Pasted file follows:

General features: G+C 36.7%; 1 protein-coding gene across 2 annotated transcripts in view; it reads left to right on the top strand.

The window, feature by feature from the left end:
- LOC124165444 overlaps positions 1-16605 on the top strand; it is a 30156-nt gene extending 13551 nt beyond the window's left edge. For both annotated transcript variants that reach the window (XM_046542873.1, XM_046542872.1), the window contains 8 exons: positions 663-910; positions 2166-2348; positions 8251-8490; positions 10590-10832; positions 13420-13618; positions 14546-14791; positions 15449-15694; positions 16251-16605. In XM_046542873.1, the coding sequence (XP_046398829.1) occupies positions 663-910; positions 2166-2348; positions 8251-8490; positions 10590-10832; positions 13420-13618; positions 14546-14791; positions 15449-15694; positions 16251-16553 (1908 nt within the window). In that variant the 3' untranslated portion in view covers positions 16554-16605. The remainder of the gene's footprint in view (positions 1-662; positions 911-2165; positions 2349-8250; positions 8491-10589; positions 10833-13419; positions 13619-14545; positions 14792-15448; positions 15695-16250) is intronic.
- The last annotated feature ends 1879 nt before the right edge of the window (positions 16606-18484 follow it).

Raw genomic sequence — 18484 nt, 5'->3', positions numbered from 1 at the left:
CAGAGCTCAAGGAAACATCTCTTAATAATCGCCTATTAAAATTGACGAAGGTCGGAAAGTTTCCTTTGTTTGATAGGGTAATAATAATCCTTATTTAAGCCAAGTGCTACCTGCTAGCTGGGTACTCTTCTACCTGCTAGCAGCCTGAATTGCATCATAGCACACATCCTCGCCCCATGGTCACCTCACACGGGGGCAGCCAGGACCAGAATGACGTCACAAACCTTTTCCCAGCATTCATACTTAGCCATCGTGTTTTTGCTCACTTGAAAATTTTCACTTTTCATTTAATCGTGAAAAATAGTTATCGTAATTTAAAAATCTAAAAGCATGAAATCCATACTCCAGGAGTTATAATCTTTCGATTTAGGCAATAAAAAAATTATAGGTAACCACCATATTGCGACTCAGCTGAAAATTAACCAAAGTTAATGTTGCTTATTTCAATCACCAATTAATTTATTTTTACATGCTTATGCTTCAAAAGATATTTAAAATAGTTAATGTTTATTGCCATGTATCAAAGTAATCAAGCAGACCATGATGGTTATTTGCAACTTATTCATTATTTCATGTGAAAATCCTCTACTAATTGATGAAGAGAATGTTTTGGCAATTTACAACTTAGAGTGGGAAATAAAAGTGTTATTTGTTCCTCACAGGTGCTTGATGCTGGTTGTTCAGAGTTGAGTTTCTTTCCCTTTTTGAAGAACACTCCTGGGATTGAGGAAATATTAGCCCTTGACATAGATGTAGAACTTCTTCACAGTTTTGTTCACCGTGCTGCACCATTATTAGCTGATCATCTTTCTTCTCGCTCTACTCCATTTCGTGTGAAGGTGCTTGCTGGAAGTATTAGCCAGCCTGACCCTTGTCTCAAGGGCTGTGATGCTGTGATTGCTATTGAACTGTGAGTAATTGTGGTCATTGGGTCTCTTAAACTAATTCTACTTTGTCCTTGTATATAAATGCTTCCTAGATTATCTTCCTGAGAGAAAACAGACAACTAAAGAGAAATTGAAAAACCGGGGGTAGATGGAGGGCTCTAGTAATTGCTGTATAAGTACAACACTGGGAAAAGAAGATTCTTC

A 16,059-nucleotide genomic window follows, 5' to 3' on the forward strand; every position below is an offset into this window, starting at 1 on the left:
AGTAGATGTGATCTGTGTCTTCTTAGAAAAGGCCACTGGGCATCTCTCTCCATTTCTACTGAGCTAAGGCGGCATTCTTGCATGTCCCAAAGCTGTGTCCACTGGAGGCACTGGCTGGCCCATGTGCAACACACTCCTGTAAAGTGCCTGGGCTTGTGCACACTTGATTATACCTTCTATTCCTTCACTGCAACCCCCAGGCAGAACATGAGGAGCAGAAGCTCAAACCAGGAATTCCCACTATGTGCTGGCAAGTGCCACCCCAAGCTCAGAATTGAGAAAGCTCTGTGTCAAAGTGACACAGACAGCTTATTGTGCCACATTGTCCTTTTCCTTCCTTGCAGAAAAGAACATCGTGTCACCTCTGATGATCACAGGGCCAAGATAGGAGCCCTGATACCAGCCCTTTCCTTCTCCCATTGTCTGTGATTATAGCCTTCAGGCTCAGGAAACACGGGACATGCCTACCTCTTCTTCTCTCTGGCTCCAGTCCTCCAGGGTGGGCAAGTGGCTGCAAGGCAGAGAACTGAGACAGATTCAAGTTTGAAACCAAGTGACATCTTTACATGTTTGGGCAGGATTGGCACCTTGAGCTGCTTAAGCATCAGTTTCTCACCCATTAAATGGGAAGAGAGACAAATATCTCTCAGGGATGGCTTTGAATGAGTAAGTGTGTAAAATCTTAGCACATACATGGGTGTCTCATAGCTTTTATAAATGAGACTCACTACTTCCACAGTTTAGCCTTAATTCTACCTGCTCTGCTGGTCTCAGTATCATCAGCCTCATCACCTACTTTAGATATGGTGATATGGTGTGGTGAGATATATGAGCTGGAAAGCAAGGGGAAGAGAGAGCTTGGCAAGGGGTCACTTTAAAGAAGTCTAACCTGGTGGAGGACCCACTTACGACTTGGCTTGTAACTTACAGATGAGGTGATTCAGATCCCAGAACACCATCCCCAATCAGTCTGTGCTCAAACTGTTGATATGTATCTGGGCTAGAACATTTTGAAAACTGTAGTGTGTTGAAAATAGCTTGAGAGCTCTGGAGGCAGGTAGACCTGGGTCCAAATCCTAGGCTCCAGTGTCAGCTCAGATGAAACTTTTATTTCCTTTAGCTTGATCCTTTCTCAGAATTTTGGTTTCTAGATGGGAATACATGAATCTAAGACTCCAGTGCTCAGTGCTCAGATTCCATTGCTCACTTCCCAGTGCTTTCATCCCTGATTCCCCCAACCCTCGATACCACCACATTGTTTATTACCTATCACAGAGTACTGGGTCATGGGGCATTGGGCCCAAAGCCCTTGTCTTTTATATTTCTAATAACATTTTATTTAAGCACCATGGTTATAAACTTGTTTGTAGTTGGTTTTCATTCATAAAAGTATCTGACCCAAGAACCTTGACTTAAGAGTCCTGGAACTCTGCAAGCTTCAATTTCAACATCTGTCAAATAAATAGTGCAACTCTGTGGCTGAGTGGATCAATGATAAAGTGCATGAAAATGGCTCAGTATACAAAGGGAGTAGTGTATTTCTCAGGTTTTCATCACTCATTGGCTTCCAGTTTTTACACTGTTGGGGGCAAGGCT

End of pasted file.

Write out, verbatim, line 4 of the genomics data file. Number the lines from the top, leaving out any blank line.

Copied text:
- The last annotated feature ends 1879 nt before the right edge of the window (positions 16606-18484 follow it).